How to Run the Business Side of Personal Injury Practice

Ninth in a Series of Quarterly Columns
Four Things You Can Do to Make More Money for Your Practice
William L. Speizman
America's #1 Business Consultant to the Plaintiff's Bar

1. “Cross-sell” your services. There’s an old rule in legal practice, “People think you only do what they come to you for.” The following story illustrates the negative impact that rule can have. It was told to me by an attorney who does personal injury and workers comp:

“I was in court one day and saw a client for whom I had handled a workers comp case. I went over and said hello and asked him why he was in court. Another attorney was with him. My former client informed me he had been hit by a car and was suing the driver; this was his day in court. I asked him why he hadn’t called me. He said, ‘I got hit by a car. I needed a personal injury attorney. You do workers compensation.’”

If you do more than personal injury, you need to make your clients aware of all the types of cases you handle. You should instruct them as to what you do at the signup and again at the settlement when you hand them their checks. In corporate law firms, this type of client education is called “cross-selling services.”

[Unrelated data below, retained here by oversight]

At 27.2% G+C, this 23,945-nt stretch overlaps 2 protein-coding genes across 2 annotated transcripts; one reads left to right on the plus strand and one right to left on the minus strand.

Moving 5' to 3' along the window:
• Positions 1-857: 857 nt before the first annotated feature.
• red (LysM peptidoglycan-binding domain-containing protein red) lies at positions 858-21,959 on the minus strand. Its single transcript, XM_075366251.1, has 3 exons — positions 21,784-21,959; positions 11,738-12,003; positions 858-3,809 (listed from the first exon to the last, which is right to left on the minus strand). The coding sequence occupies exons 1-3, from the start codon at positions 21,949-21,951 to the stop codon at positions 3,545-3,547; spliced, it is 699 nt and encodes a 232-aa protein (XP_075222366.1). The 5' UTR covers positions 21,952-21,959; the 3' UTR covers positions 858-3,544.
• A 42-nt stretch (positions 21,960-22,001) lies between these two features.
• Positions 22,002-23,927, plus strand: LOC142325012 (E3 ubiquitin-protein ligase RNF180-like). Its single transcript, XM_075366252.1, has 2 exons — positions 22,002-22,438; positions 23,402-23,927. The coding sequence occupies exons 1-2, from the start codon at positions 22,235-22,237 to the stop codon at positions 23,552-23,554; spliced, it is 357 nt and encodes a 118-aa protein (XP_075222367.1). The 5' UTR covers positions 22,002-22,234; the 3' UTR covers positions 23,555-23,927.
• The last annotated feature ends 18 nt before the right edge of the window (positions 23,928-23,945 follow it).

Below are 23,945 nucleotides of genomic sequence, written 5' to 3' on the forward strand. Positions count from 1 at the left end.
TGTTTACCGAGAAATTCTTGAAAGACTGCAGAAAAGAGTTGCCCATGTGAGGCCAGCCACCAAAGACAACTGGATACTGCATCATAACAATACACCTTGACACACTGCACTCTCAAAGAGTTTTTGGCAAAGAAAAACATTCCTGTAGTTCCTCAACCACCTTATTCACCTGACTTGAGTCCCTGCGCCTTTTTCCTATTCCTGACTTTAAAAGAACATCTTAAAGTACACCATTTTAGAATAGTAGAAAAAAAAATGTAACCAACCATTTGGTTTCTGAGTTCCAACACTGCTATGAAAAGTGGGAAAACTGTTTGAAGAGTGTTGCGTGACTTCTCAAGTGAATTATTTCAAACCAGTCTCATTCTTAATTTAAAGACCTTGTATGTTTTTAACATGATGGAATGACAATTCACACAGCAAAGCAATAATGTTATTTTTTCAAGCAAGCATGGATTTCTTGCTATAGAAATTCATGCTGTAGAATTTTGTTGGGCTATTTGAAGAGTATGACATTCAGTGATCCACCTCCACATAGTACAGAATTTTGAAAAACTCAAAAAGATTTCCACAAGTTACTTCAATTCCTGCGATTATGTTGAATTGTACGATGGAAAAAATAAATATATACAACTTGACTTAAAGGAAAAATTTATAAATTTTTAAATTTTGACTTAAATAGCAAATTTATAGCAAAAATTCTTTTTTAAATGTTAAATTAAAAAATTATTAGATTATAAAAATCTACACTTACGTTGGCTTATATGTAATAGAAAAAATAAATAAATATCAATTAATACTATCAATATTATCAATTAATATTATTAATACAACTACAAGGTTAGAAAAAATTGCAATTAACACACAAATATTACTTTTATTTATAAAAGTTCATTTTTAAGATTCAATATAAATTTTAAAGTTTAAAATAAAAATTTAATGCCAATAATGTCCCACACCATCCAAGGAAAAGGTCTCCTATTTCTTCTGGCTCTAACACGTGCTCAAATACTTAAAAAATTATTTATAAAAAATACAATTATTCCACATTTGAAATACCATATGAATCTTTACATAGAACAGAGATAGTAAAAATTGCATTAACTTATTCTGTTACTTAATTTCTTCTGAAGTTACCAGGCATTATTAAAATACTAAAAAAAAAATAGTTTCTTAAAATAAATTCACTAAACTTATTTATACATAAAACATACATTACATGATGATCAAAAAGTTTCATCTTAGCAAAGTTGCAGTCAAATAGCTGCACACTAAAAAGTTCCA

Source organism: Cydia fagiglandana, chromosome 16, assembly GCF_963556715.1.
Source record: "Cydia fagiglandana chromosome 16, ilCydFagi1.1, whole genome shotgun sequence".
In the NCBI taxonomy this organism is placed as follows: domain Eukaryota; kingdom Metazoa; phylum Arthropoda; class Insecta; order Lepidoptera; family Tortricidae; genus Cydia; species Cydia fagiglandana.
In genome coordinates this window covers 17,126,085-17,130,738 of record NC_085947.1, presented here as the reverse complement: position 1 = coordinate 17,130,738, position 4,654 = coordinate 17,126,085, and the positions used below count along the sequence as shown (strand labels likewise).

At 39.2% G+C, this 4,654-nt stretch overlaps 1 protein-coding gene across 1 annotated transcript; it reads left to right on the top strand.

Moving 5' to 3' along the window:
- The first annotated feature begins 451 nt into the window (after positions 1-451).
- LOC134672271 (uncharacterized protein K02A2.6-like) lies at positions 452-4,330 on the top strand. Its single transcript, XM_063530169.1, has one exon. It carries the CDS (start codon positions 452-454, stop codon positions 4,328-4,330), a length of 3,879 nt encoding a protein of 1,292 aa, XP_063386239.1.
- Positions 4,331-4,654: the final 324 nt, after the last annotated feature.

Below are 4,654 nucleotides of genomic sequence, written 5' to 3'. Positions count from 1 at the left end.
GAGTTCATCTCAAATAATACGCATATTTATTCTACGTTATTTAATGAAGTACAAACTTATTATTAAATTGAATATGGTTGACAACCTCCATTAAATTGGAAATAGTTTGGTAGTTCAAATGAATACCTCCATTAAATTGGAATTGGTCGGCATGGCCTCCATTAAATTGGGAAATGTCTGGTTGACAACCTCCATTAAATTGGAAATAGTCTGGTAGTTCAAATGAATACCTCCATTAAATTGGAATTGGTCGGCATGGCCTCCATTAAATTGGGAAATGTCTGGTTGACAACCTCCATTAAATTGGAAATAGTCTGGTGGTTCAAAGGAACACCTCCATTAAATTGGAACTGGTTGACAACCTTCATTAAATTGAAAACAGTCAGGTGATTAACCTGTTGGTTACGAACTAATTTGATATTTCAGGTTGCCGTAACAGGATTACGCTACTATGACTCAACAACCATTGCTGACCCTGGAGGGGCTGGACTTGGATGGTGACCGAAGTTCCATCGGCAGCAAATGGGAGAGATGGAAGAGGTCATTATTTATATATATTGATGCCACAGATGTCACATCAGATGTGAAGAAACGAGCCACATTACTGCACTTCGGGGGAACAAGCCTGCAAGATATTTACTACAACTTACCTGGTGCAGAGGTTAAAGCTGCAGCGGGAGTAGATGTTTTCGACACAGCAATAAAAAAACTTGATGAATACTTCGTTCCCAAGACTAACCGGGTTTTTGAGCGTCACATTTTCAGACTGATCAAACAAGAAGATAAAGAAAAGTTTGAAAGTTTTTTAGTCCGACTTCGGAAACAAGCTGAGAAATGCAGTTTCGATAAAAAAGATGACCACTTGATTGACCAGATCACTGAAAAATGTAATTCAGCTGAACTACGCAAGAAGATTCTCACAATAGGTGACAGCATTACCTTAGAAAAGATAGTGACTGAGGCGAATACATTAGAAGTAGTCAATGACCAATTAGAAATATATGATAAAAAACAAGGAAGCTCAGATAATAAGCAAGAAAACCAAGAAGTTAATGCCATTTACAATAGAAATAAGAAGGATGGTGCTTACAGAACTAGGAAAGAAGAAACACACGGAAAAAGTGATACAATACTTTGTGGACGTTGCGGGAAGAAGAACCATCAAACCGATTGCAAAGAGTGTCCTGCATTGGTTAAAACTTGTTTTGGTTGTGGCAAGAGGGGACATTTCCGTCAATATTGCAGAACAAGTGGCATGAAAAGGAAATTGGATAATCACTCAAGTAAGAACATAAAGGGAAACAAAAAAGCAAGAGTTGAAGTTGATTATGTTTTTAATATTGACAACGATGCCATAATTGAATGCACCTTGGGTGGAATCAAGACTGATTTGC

Moreover, you shouldn’t just tell your clients what you do. You should show them. Print the types of matters you handle on some sheets of letterhead. You should put personal injury at the top of the list followed by family law, workers compensation, bankruptcy, elder law, criminal defense, etc.--whatever you do. When instructing clients about the kinds of matters you handle, use one of those sheets as a visual aid. When you are finished instructing clients, fold the sheet, put it in an envelope and send it home with them.

2. Become your clients’ attorney. Huh? Clients who are middle income and down typically don’t know attorneys socially. Navigating through this world not knowing an attorney who can be called in time of crisis is like living without health insurance and the peace of mind it provides.

Whenever you are handling a matter for a client who is unlikely to know an attorney socially, remember to make the following proffer at sign up and settlement: “I’m in your corner from now on. I want you to think of me as your personal injury attorney [or personal attorney if you do more than PI.] Whenever you, your loved ones or friends get injured [or have a legal problem], give me a call or have them call me. I never charge for my first consultation.”